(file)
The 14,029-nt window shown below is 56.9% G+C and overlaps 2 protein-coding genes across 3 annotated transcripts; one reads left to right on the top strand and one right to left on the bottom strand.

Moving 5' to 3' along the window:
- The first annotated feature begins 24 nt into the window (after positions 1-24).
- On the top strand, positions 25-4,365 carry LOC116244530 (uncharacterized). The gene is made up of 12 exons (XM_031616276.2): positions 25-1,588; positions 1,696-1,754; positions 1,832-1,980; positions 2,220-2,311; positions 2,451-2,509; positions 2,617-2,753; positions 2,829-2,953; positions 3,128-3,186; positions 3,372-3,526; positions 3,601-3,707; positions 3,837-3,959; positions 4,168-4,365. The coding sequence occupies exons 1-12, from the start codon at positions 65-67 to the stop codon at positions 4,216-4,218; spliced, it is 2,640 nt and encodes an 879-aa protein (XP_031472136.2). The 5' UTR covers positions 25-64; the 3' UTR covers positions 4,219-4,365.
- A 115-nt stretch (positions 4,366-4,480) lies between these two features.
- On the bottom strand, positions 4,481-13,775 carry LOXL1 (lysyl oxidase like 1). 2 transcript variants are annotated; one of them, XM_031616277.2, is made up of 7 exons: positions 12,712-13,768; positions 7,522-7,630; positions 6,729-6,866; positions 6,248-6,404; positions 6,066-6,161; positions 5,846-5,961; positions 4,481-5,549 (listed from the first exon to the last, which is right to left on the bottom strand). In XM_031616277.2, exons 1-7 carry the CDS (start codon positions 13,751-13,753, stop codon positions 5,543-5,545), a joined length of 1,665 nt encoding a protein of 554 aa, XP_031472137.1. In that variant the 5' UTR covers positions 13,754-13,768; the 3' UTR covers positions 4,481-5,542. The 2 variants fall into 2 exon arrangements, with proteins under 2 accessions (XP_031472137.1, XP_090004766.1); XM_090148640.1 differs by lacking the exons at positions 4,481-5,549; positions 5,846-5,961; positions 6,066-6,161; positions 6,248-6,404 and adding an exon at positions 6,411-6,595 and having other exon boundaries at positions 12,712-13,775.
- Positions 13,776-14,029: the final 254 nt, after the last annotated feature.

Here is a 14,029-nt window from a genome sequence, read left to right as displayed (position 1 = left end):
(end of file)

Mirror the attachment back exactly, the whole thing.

The 14,029-nt window shown below is 56.9% G+C and overlaps 2 protein-coding genes across 3 annotated transcripts; one reads left to right on the top strand and one right to left on the bottom strand.

Moving 5' to 3' along the window:
- The first annotated feature begins 24 nt into the window (after positions 1-24).
- On the top strand, positions 25-4,365 carry LOC116244530 (uncharacterized). The gene is made up of 12 exons (XM_031616276.2): positions 25-1,588; positions 1,696-1,754; positions 1,832-1,980; positions 2,220-2,311; positions 2,451-2,509; positions 2,617-2,753; positions 2,829-2,953; positions 3,128-3,186; positions 3,372-3,526; positions 3,601-3,707; positions 3,837-3,959; positions 4,168-4,365. The coding sequence occupies exons 1-12, from the start codon at positions 65-67 to the stop codon at positions 4,216-4,218; spliced, it is 2,640 nt and encodes an 879-aa protein (XP_031472136.2). The 5' UTR covers positions 25-64; the 3' UTR covers positions 4,219-4,365.
- A 115-nt stretch (positions 4,366-4,480) lies between these two features.
- On the bottom strand, positions 4,481-13,775 carry LOXL1 (lysyl oxidase like 1). 2 transcript variants are annotated; one of them, XM_031616277.2, is made up of 7 exons: positions 12,712-13,768; positions 7,522-7,630; positions 6,729-6,866; positions 6,248-6,404; positions 6,066-6,161; positions 5,846-5,961; positions 4,481-5,549 (listed from the first exon to the last, which is right to left on the bottom strand). In XM_031616277.2, exons 1-7 carry the CDS (start codon positions 13,751-13,753, stop codon positions 5,543-5,545), a joined length of 1,665 nt encoding a protein of 554 aa, XP_031472137.1. In that variant the 5' UTR covers positions 13,754-13,768; the 3' UTR covers positions 4,481-5,542. The 2 variants fall into 2 exon arrangements, with proteins under 2 accessions (XP_031472137.1, XP_090004766.1); XM_090148640.1 differs by lacking the exons at positions 4,481-5,549; positions 5,846-5,961; positions 6,066-6,161; positions 6,248-6,404 and adding an exon at positions 6,411-6,595 and having other exon boundaries at positions 12,712-13,775.
- Positions 13,776-14,029: the final 254 nt, after the last annotated feature.

Here is a 14,029-nt window from a genome sequence, read left to right as displayed (position 1 = left end):